Definition of pain revised for first time in 40+ years

For the first time in over 40 years, the International Association for the Study of Pain has revised the definition of pain in the hope it will lead to new ways of assessing pain.

The new definition of pain is: "An unpleasant sensory and emotional experience associated with, or resembling that associated with, actual or potential tissue damage." There are also six additional notes that expand on the definition, including that pain is always a personal experience and that a person's report of an experience as pain should be respected.

The association developed the new definition in a yearslong process that included the creation of a multinational, multidisciplinary task force that received input from several stakeholders, including people suffering from pain and their caregivers, said Srinivasa Raja, MD, chair of the task force and director of pain research at Johns Hopkins University School of Medicine in Baltimore.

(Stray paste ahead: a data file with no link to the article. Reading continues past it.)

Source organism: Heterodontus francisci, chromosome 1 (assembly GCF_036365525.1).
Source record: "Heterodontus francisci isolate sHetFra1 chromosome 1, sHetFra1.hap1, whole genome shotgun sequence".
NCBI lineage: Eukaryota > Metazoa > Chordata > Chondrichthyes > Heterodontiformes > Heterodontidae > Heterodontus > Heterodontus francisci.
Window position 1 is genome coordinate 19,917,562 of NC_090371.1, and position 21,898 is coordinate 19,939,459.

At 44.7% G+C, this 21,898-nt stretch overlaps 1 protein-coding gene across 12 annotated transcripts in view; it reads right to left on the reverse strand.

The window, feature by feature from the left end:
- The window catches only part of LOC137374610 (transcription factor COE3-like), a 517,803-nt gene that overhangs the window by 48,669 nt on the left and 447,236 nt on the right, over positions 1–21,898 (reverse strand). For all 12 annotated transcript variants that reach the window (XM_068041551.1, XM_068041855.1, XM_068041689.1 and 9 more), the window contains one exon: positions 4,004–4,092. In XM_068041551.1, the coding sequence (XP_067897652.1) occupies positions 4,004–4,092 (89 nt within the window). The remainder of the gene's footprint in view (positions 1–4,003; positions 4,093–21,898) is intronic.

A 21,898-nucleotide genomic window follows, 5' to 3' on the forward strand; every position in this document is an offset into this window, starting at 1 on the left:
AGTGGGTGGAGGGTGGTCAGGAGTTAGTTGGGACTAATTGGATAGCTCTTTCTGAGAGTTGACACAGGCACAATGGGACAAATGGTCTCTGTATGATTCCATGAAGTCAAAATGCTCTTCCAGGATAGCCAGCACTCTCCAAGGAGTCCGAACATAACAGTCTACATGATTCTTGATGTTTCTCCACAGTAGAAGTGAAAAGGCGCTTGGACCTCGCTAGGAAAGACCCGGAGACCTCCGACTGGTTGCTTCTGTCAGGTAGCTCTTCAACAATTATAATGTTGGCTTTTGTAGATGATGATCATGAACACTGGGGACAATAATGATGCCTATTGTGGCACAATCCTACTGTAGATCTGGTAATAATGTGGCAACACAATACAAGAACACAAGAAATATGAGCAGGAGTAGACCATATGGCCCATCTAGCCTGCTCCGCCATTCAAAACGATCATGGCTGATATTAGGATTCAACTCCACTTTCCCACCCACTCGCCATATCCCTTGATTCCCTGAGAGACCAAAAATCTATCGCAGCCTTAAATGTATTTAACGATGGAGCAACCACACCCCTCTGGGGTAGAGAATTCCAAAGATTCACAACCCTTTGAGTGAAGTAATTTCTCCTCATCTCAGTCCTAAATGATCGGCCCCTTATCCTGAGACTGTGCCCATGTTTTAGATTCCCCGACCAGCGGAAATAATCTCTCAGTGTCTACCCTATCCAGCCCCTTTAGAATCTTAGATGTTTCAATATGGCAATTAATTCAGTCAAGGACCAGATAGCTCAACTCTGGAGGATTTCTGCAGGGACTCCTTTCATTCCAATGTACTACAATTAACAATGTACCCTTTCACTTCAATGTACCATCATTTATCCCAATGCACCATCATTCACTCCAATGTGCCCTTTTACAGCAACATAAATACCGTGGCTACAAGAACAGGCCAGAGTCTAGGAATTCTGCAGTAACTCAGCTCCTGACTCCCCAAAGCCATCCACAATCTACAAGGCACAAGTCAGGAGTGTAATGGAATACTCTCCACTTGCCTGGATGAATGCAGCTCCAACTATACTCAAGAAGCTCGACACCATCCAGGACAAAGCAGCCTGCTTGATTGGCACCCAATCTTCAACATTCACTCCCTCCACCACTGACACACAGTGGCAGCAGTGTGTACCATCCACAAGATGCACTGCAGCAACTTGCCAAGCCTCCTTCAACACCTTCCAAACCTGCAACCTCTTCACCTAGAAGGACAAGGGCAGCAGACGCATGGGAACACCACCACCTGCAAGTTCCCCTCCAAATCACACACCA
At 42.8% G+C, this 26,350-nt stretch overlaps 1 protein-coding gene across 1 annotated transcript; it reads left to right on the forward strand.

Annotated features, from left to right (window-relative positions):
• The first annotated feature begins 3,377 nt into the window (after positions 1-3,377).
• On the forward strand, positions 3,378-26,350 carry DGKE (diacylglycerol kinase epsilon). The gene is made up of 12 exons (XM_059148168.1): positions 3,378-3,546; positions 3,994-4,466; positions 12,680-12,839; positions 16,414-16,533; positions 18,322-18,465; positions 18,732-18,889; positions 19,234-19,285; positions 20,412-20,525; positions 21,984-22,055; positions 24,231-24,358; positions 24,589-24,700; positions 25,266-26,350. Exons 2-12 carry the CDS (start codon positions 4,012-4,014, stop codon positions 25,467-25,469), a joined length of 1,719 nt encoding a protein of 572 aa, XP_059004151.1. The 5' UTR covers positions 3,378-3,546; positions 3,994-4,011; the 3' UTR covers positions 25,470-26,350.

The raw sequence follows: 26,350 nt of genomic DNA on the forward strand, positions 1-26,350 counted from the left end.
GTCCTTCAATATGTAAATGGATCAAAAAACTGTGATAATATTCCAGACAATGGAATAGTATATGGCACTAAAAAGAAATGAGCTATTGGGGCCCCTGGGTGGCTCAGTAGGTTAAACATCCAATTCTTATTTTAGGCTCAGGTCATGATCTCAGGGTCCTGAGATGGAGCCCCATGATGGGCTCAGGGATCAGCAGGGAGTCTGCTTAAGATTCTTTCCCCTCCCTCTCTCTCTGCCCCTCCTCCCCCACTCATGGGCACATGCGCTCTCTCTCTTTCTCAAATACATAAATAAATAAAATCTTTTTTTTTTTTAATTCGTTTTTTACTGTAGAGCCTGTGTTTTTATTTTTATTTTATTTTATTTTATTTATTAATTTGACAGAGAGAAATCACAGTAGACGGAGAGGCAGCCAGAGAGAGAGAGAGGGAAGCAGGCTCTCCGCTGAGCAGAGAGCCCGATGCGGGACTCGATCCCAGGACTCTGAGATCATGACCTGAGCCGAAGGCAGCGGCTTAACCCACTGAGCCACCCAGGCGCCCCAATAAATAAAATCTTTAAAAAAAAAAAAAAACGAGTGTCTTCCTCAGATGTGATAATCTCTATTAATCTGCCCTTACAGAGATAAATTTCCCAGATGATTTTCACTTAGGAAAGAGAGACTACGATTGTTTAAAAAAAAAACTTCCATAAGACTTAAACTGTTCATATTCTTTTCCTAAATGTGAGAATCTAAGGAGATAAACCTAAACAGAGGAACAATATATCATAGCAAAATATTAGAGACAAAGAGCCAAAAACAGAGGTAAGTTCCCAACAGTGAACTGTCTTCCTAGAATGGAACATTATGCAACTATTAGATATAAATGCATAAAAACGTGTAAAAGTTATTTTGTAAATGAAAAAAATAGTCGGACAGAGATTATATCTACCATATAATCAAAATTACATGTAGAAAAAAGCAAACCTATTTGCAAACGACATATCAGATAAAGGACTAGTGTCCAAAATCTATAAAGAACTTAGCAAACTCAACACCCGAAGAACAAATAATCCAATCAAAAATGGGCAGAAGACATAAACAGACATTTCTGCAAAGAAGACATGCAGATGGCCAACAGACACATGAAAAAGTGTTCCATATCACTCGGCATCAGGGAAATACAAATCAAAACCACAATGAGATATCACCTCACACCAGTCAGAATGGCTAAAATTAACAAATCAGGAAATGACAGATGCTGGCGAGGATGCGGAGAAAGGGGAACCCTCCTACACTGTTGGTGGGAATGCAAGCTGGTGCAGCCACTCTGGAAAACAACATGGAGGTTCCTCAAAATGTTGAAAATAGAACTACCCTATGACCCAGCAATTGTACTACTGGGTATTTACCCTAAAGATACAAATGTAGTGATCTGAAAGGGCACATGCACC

The previous definition of pain read: "An unpleasant sensory and emotional experience associated with actual or potential tissue damage, or described in terms of such damage."

It was developed in 1979. But the wording was interpreted as excluding infants, elderly people and those who could not verbally articulate their pain, said Jeffrey Mogil, PhD, director of the Alan Edwards Center for Research on Pain at McGill University in Canada and a member of the task force.

The revised definition was published in the association's official journal, Pain.

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